UMass Med. Students: From the Classroom to the Clinic
Friday, March 09, 2012
The ceremony was held for second-year medical students to recite an oath that would officially move them from students to working interns. The Second-Year Oath Ceremony is a tradition at UMass Medical, designed to show students that medicine is not only biological science, but also a humanistic, ethical and moral undertaking.
The Dean of the School of Medicine, Dr. Terrence Flotte, welcomed students, and informed them that he too would be taking the oath. He reminded them that serving the patient and their family is their biggest responsibility, even in times of chaos.
“We must constantly strive to be more patient oriented,” Flotte said. “It’s easy when things are slow, but when you are under fire, that is when you must remember your oath.”
The ceremony also included an address by Dr. Christina H. Hernon, an assistant professor of emergency medicine. Dr. Hernon was chosen by students to be the keynote speaker because she is a professor that is viewed as a mentor to members of the class. She too championed the virtues of patient care, but reminded students that patients sometimes just need to feel like their doctor is listening.
The oath varies from year to year, but always aims to affirm the students’ commitment to upholding the principles of their profession. Each year a committee of students is chosen to collectively write the oath for the entire class. The ceremony’s timing is not by accident either, as each student now has some experience in clinical settings, allowing them to better reflect on what being a physician means to them.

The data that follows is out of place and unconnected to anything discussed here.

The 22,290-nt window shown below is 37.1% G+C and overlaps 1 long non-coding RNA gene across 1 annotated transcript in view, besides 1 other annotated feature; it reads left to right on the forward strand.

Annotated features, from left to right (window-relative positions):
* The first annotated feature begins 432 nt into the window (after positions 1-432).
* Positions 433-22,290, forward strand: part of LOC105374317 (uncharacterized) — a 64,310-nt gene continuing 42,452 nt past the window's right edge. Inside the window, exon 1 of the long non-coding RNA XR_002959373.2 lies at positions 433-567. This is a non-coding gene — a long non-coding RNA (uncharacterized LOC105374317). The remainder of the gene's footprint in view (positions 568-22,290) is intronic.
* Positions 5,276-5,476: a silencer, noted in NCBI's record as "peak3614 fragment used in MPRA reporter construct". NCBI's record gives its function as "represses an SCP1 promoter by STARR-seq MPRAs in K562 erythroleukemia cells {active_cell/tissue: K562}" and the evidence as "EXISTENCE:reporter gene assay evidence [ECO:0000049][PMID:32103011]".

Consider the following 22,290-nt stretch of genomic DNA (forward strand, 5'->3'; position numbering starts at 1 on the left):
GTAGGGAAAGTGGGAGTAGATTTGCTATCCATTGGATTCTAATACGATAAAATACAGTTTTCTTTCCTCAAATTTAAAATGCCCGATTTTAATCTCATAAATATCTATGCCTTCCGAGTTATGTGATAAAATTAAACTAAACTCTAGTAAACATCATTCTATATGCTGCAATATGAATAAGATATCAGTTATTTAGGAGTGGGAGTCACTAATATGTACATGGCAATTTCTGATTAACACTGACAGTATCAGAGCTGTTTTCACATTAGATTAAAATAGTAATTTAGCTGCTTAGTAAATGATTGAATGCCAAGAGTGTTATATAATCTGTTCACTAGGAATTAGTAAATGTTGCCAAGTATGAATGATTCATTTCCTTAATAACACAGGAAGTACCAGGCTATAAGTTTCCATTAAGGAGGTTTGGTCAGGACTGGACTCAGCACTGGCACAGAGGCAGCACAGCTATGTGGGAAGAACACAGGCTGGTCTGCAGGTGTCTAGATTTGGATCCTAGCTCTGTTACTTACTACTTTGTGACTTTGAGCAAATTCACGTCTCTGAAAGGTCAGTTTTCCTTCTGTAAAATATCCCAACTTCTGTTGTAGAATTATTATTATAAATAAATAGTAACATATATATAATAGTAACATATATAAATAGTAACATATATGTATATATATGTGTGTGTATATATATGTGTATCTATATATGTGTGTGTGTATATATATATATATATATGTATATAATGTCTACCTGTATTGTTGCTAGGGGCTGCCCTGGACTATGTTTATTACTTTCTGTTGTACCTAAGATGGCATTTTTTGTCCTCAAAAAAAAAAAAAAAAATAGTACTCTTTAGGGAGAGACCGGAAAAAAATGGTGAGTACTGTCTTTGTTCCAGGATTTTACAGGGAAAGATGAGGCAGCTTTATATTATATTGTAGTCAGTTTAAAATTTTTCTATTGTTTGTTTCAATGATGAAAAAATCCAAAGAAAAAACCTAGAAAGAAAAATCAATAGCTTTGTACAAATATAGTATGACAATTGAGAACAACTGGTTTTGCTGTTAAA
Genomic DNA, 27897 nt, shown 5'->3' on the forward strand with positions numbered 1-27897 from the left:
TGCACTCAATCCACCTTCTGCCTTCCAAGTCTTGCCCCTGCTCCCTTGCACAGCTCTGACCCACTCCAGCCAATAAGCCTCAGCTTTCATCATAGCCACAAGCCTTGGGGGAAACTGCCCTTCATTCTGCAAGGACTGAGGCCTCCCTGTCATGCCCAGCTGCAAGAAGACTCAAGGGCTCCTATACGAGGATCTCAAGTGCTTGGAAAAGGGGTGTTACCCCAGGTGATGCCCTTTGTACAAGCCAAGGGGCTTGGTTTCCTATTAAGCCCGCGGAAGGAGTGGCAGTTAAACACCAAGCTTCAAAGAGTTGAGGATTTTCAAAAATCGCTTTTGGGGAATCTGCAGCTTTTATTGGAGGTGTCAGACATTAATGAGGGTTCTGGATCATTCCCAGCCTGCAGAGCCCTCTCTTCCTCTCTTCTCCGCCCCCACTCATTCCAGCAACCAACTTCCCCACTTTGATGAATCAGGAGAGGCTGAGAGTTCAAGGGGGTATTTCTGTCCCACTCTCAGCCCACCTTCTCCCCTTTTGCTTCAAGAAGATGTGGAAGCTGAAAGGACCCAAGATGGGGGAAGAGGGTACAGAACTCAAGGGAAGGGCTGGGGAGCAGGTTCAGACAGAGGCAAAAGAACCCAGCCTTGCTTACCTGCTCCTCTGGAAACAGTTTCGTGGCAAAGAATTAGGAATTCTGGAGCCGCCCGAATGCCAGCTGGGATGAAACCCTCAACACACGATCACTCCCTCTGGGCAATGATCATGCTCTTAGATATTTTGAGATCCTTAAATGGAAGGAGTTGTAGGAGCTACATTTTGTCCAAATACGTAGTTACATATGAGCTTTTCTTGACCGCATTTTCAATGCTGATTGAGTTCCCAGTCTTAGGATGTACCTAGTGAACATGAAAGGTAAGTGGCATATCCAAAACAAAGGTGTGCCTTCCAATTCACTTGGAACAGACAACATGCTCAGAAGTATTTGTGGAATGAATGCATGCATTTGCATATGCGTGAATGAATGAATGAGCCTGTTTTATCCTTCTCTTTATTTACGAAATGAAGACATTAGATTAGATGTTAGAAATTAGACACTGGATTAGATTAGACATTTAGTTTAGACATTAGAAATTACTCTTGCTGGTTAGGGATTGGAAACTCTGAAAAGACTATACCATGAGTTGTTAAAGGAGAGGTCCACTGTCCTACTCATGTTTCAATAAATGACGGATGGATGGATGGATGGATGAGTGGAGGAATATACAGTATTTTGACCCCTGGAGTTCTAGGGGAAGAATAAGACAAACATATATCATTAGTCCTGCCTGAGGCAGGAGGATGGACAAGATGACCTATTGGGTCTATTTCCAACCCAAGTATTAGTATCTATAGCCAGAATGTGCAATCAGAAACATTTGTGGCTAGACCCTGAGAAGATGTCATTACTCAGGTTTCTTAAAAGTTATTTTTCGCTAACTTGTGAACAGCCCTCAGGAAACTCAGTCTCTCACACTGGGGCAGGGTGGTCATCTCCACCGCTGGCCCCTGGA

“Last year we had a class where students wrote down what they thought should be in the oath,” Reza Hosseini Ghomi, a student on the oath committee said. “So we took those and tried to come up with common themes all based on patient care.”
Along with patient care, this year’s oath emphasized intellectual curiosity and teamwork. It also stressed that the physician is only one actor in the larger scheme of medical care, and that each patient should be treated with the empathy and care one would treat a family member with.
“I will enter the doctor-patient relationship as an equal partner,” the oath states. “Caring for the whole person unconditionally.”
The 125 students from the class of 2014 taking the oath were almost all from the Commonwealth, barring a few dual-degree students. The ceremony also presented several faculty members with “Outstanding Educator” awards. But, with the ceremony now finished, the real work is about to begin for these aspiring doctors.
“I’m really excited to be getting out of the classroom and start seeing patients and doing the things I came to medical school for,” Lauren Bedrosian said. “Before I got into medical school, I was sick with a chronic illness, and I learned a lot about being sick in the medical community. So, I really wanted to help people by leading them through that.”